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Facebook on Wednesday launched a new fundraising tool for nonprofit organizations. In the same light, the social network has improved its Donate button to make it easier for people to support the causes they care about the most.
Fundraisers are dedicated pages that nonprofits can use for specific campaigns to tell their story, help rally supporters, collect donations and track progress toward reaching a goal. Facebook VP of Product Management, Naomi Gleit, said people will be able to donate in just a few taps and share their donations with friends.
Critically, all shared posts will include a Donate button, thus making it easier for others to support the fundraiser directly from the News Feed (and spur spontaneous giving). What's more, Donate buttons are also being added to Pages which Gleit says will give nonprofits a consistent place to collect funds even as they update their Page's content.
Facebook said it is currently testing the new fundraising experiences with 37 partner organizations including the National Multiple Sclerosis Society, Mercy Corps and the World Wildlife Fund. They'll be made available to other US-based 501c3 nonprofits in the near future, we're told.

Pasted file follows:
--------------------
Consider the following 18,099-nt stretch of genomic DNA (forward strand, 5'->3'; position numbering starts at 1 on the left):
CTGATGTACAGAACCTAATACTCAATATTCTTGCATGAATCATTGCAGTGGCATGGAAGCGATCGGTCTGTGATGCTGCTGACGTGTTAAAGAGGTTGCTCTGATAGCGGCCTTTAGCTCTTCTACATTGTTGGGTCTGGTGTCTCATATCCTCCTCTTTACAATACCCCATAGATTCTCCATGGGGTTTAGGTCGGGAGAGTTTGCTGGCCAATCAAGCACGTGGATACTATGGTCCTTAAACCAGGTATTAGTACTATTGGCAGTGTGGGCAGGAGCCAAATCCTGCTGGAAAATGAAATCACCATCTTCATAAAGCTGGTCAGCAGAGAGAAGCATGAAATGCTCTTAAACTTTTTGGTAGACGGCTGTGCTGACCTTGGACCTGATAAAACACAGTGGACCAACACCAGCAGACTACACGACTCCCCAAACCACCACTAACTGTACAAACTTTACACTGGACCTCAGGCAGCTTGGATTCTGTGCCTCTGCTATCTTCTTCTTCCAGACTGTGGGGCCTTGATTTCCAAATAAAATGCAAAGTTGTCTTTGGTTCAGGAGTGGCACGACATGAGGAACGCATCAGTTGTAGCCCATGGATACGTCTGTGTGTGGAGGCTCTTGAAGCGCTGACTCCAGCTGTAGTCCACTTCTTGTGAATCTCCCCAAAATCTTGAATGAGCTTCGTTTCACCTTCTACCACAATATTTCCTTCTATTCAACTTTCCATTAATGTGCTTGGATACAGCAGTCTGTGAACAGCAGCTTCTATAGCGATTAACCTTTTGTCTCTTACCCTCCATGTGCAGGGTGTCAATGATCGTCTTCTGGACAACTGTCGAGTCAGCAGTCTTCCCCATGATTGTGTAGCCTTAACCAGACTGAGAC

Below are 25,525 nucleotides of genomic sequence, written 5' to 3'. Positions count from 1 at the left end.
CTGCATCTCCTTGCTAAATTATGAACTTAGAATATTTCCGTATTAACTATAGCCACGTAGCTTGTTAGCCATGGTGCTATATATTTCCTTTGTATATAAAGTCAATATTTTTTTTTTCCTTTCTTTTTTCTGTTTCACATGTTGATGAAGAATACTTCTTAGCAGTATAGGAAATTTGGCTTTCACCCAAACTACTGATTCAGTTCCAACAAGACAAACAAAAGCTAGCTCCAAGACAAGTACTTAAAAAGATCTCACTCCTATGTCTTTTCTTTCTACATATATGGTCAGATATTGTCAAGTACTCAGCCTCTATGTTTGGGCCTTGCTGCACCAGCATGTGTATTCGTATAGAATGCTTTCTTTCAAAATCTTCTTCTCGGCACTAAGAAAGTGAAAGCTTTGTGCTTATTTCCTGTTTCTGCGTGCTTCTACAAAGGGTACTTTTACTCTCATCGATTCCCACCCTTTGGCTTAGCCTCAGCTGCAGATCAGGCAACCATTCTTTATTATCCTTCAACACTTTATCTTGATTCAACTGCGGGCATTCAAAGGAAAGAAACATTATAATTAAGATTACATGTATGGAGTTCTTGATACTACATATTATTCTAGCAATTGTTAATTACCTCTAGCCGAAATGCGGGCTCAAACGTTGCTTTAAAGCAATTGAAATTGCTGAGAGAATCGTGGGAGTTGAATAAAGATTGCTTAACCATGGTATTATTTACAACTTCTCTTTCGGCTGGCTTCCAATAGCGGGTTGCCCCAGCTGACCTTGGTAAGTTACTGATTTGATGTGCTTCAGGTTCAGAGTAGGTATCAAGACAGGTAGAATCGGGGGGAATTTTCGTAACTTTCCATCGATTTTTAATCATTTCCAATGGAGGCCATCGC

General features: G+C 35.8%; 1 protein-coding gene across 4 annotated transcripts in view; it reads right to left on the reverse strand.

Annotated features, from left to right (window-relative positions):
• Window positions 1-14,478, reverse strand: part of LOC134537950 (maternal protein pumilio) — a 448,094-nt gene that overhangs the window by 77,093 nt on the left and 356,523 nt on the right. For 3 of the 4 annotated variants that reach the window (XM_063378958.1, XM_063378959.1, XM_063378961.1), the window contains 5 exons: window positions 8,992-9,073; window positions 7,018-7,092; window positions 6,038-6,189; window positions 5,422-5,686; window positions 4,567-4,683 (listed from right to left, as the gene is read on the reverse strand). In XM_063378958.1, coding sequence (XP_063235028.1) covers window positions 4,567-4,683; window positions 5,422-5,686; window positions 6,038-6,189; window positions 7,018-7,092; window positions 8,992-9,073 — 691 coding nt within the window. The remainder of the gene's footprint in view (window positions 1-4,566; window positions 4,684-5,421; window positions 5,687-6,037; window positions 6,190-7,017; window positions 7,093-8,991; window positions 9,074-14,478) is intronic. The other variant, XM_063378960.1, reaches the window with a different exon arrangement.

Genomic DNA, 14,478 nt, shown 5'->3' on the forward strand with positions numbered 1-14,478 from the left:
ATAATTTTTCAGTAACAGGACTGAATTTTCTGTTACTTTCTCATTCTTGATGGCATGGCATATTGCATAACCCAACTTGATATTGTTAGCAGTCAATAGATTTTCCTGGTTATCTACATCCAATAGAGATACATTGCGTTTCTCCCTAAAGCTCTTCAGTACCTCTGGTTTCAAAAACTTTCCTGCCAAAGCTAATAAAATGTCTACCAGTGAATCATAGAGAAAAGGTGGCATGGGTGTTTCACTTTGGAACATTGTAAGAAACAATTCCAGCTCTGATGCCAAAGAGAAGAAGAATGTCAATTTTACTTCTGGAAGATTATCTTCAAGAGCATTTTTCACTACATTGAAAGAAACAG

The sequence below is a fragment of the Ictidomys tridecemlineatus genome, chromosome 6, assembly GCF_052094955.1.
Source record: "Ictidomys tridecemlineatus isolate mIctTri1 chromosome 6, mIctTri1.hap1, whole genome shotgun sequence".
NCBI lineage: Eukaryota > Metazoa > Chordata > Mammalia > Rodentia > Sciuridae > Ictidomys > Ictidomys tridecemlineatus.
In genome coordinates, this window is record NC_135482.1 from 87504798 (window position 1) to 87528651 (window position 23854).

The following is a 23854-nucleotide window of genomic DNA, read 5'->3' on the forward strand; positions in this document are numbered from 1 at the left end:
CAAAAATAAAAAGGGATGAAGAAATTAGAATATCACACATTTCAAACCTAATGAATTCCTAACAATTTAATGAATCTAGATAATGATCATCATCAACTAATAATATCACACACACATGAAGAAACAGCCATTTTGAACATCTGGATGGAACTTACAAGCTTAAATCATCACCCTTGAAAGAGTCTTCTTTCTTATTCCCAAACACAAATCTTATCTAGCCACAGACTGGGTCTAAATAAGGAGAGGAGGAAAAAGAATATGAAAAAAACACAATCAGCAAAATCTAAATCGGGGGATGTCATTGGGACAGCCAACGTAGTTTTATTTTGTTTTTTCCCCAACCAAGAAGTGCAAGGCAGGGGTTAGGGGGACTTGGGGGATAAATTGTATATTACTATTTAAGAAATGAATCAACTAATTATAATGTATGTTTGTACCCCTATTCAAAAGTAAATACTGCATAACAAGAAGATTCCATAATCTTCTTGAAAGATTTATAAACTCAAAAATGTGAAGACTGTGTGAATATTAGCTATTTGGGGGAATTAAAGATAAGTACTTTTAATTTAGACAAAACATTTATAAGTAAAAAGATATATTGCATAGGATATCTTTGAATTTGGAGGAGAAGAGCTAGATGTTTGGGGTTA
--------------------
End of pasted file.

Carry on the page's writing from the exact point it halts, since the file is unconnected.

Putting aside the whole fundraising angle for a moment, TechCrunch brings up an interesting point. Remove the "non" from "nonprofit" and you suddenly have a crowdfunding platform with enough users to potentially wipe services like Kickstarter and Indiegogo off the map. After all, a large percentage of traditional crowdfunding contributions come via social network postings.
Just imagine how many more people would contribute to campaigns if they didn't have to leave Facebook and share their credit card details with yet another company. With discovery, payment and virality all baked right in, it almost seems that Facebook would be foolish not to explore that avenue.
For all we know, that might have been the goal from the beginning - use the Fundraising guise as a public beta before taking the next step to a true crowdfunding platform.
Crowdfunding image courtesy Illia Uriadnikov, 123RF